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MPs question envoy nominees academic qualifications

 Ambassadorial nominee Isaac Keen Parashina for Abuja, Nigeria when he appeared for vetting before the National Assembly Committee on Wednesday, October 25, 2023. [National Assembly of Kenya Committees - Twitter, @NACommitteeKe]

An ambassadorial nominee plans to undertake a diplomatic course at the "quickest opportunity possible."

A parliamentary committee raised concern that Isaac Keen Parashina, President William Ruto's pick to lead Kenya's mission in Nigeria, lacked the experience to take up the role.

Parashina, who has no training in diplomacy or international relations, is the current deputy head of Kenya's mission to Israel, a job he has executed for the last three years.

The Defence, Intelligence and Foreign Relations Committee, chaired by Belgut lawmaker Nelson Koech, yesterday, learnt that the nominee is a trained urban planner and had worked with several county governments.

Kinangop MP Kwenya Thuku raised concern about Parashina's lack of training in diplomacy.

"You have served as deputy head of mission, which essentially makes you a spare wheel. A spare wheel is only useful when one of the other wheels is deflated, only when the boss is not around. I urge colleagues that we should not be rubber stamps. We need to see competence and ability," argued Thuku.

The committee's vice-chairperson Bashir Abdullah wondered why Parashina had not attended diplomacy classes.

"You have not taken any interest in learning international relations... Will it impede on your performance as an ambassador?" posed the Mandera North MP.

Parashina said that the three years he has served within the diplomatic field was sufficient experience and he was willing to sharpen his skills.

"We learn in different ways and speeds. Three years is enough to learn on the job and understand diplomacy, which is constantly expanding to include strands like urbanisation and the digital economy. I will put my best foot forward to ensure success. I'll be in class at the quickest opportunity possible," said the nominee for Kenya's Ambassador to Nigeria, a matter that Koech would put to rest.

"We will evaluate all the nominees when we retreat to write our report," said the committee's chair.

Parashina promised to seek partnerships to enhance trade between Kenya and Nigeria, as well as talent exchanges in the creative industry, where Nigeria thrives.

MPs also wanted to know Kenya's position on Israel and the Palestine conflict.

"Kenya's foreign policy is very clear. We advocate for the two-state solution emanating from the African Union's position. We don't advocate for inhumanity against any particular person," Koech said.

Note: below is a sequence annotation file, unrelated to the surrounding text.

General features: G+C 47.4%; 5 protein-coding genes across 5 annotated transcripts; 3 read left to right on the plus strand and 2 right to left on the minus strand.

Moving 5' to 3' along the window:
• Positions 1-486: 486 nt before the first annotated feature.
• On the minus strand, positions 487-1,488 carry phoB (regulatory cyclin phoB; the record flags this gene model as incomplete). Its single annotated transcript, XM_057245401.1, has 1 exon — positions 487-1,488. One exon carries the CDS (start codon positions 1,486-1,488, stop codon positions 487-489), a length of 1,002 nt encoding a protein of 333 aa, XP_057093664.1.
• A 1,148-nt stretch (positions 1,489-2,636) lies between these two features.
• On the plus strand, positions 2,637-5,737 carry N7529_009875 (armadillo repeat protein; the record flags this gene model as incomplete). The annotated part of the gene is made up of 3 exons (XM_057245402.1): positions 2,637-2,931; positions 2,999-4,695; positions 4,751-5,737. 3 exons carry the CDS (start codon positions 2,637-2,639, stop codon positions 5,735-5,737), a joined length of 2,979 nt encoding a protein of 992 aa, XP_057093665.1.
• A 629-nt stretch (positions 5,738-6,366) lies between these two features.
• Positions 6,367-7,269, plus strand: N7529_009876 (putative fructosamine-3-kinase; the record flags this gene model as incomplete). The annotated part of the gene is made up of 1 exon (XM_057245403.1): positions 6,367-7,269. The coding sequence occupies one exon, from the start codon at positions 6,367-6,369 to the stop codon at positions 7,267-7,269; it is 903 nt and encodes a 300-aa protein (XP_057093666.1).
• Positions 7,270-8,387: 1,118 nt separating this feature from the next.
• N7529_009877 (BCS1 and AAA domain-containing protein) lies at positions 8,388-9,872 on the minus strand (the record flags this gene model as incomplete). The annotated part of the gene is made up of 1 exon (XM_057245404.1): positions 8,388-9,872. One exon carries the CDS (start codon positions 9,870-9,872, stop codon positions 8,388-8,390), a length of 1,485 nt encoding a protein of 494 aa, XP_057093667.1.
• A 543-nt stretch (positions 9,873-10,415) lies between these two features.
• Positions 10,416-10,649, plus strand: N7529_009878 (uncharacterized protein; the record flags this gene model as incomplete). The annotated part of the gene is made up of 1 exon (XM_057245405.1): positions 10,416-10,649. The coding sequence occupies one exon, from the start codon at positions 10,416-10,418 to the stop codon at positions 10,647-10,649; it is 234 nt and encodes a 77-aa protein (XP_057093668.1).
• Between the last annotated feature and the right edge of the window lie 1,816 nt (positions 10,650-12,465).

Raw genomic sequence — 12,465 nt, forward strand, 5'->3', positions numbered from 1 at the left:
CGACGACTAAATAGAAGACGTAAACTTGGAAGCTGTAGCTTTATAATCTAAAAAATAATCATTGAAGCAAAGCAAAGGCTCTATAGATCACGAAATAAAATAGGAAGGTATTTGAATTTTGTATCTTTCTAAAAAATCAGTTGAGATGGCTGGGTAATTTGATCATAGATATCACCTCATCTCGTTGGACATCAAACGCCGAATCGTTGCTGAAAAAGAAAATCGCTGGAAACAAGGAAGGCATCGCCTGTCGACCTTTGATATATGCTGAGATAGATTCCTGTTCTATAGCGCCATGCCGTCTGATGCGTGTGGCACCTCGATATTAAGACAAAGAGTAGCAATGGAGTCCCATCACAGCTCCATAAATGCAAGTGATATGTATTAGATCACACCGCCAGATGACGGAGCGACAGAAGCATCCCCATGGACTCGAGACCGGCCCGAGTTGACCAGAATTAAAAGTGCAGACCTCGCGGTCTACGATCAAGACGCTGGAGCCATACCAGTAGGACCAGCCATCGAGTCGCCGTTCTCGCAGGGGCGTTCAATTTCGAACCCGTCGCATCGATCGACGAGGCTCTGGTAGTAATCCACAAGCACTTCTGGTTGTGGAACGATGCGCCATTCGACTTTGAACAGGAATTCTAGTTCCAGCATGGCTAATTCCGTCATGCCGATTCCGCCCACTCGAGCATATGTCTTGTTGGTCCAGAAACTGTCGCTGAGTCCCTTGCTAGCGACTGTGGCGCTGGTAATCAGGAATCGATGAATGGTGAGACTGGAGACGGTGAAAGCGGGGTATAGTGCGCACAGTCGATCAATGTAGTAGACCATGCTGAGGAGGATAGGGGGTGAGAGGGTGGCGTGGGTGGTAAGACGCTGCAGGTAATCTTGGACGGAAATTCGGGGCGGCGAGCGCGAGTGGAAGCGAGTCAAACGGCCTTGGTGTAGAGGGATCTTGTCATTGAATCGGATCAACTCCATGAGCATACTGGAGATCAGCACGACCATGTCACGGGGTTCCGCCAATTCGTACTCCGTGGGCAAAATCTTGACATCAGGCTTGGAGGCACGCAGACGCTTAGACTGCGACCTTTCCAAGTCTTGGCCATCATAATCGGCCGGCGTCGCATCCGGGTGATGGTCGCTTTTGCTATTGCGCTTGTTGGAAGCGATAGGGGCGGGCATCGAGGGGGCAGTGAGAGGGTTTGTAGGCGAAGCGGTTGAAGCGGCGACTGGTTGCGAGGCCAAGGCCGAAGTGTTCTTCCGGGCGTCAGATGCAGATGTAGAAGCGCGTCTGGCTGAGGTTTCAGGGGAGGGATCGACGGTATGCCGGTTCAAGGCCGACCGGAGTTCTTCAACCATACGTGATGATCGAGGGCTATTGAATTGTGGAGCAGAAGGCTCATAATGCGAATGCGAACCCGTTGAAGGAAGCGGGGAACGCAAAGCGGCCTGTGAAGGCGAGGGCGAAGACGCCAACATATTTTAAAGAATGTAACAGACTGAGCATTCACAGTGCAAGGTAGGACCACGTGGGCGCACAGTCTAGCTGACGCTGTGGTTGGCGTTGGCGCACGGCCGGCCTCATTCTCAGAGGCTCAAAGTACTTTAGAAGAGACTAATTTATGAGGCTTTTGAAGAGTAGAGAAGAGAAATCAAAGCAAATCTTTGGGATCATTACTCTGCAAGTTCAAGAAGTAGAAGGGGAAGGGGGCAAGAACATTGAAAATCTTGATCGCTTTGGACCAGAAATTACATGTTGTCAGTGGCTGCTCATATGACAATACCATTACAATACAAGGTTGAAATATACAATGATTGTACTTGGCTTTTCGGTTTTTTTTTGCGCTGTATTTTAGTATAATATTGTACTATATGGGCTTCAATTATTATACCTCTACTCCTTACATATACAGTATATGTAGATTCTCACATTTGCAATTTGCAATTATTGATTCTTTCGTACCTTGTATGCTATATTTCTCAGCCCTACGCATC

Janet Mawasi-Oben, the prospective ambassador to Rwanda, also faced questions about her suitability as she, too, lacked training in diplomacy.

"Having worked at the United Nations, I gained a considerable amount of experience in international relations. I also studied international law and this could be a chance to put it into practice," she said.

The nominee was questioned about her consistent switching of jobs, having worked for several organisations.

Mawasi-Oben is a former Taita Taveta County Executive Committee member, who was sacked by former Governor Granton Samboja, raising concerns by MPs.

"The governor laid off 10 members of his cabinet after initially laying off his entire cabinet, which he thought was to blame for his wars with Members of County Assembly," she explained.

MPs questioned Mawasi-Oben's history of seeking political office, from vying for Taita Taveta Woman Representative seat and county assembly Speaker, to establish her motivations.

"You have developed a career out of vying for positions. Why would you be rejected in all the positions?" Posed Saboti MP Caleb Amisi.

"My decision to seek elective office was borne out of the passion to uplift the people of Taita Taveta," Mawasi-Oben said.

Sabatia MP Clement Sloya wanted to know how she would improve tea and coffee exports to Rwanda, with the nominee stating she would push to ease non-trade barriers between Kenya and Rwanda.

Mawasi-Oben declared her net worth as Sh60 million, comprising of family savings and earnings from her various jobs.

"My husband puts money in my accounts... that's part of family savings," she added.

Peter Maina Munyiri, the nominee for Kenya's High Commissioner to India, said the government could leverage on India's huge population as a market for Kenyan products, promising to enhance partnerships that would secure significant investments.

"There is still too much we can get (from our partnership). We need to step up in terms of engagements," the former Family Bank CEO said, noting that Kenya's neighbours were securing better bilateral deals with India courtesy of enhanced partnerships.

Munyiri also served in the Co-operative Bank, Standard Chartered Bank and Barclays Bank Barclays Bank of Kenya, now Absa.

Earlier, Jane Wairimu Ndurumo, the nominee for ambassador to South Africa, also promised to enhance trade and cooperation between the two nations.

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